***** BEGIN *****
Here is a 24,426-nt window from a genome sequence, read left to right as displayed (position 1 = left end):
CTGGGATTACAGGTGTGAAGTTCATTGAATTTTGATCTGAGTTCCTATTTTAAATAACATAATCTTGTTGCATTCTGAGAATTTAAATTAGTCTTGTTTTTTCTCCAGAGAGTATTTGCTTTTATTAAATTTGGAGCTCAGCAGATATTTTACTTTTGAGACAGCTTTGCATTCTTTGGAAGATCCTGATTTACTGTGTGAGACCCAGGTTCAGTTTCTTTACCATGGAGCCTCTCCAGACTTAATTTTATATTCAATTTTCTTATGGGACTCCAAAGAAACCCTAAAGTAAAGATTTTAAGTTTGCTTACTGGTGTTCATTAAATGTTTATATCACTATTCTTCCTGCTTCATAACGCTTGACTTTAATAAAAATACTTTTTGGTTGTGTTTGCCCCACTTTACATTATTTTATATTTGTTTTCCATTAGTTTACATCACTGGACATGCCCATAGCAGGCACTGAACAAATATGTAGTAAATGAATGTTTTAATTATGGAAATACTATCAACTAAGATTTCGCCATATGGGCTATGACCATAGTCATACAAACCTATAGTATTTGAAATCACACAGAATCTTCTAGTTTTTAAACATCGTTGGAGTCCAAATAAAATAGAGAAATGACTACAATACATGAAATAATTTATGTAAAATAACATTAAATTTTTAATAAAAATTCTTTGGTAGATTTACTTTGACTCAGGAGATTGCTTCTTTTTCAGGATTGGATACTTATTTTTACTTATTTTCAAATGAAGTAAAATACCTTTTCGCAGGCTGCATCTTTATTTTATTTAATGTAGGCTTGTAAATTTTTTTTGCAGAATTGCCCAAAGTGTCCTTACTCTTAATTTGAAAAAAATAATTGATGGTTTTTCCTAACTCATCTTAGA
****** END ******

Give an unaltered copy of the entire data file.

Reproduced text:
Here is a 24,426-nt window from a genome sequence, read left to right as displayed (position 1 = left end):
CTGGGATTACAGGTGTGAAGTTCATTGAATTTTGATCTGAGTTCCTATTTTAAATAACATAATCTTGTTGCATTCTGAGAATTTAAATTAGTCTTGTTTTTTCTCCAGAGAGTATTTGCTTTTATTAAATTTGGAGCTCAGCAGATATTTTACTTTTGAGACAGCTTTGCATTCTTTGGAAGATCCTGATTTACTGTGTGAGACCCAGGTTCAGTTTCTTTACCATGGAGCCTCTCCAGACTTAATTTTATATTCAATTTTCTTATGGGACTCCAAAGAAACCCTAAAGTAAAGATTTTAAGTTTGCTTACTGGTGTTCATTAAATGTTTATATCACTATTCTTCCTGCTTCATAACGCTTGACTTTAATAAAAATACTTTTTGGTTGTGTTTGCCCCACTTTACATTATTTTATATTTGTTTTCCATTAGTTTACATCACTGGACATGCCCATAGCAGGCACTGAACAAATATGTAGTAAATGAATGTTTTAATTATGGAAATACTATCAACTAAGATTTCGCCATATGGGCTATGACCATAGTCATACAAACCTATAGTATTTGAAATCACACAGAATCTTCTAGTTTTTAAACATCGTTGGAGTCCAAATAAAATAGAGAAATGACTACAATACATGAAATAATTTATGTAAAATAACATTAAATTTTTAATAAAAATTCTTTGGTAGATTTACTTTGACTCAGGAGATTGCTTCTTTTTCAGGATTGGATACTTATTTTTACTTATTTTCAAATGAAGTAAAATACCTTTTCGCAGGCTGCATCTTTATTTTATTTAATGTAGGCTTGTAAATTTTTTTTGCAGAATTGCCCAAAGTGTCCTTACTCTTAATTTGAAAAAAATAATTGATGGTTTTTCCTAACTCATCTTAGA